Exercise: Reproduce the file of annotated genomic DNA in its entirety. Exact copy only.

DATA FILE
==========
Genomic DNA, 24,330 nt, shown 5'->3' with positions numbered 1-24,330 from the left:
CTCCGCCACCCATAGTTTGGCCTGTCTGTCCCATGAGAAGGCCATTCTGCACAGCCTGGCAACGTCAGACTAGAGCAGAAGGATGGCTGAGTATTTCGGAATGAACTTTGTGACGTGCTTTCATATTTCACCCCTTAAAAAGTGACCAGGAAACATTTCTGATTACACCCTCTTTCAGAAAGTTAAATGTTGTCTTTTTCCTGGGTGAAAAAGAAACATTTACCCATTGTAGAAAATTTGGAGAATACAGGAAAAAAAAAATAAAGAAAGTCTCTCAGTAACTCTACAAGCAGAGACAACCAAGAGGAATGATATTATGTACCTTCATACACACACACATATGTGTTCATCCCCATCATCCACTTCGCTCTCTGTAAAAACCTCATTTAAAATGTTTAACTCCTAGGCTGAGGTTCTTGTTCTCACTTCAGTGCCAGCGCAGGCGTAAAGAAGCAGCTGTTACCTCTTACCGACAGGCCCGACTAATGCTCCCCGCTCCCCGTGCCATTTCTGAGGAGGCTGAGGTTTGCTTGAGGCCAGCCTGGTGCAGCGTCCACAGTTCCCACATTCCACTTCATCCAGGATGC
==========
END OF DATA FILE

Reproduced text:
Genomic DNA, 24,330 nt, shown 5'->3' with positions numbered 1-24,330 from the left:
CTCCGCCACCCATAGTTTGGCCTGTCTGTCCCATGAGAAGGCCATTCTGCACAGCCTGGCAACGTCAGACTAGAGCAGAAGGATGGCTGAGTATTTCGGAATGAACTTTGTGACGTGCTTTCATATTTCACCCCTTAAAAAGTGACCAGGAAACATTTCTGATTACACCCTCTTTCAGAAAGTTAAATGTTGTCTTTTTCCTGGGTGAAAAAGAAACATTTACCCATTGTAGAAAATTTGGAGAATACAGGAAAAAAAAAATAAAGAAAGTCTCTCAGTAACTCTACAAGCAGAGACAACCAAGAGGAATGATATTATGTACCTTCATACACACACACATATGTGTTCATCCCCATCATCCACTTCGCTCTCTGTAAAAACCTCATTTAAAATGTTTAACTCCTAGGCTGAGGTTCTTGTTCTCACTTCAGTGCCAGCGCAGGCGTAAAGAAGCAGCTGTTACCTCTTACCGACAGGCCCGACTAATGCTCCCCGCTCCCCGTGCCATTTCTGAGGAGGCTGAGGTTTGCTTGAGGCCAGCCTGGTGCAGCGTCCACAGTTCCCACATTCCACTTCATCCAGGATGC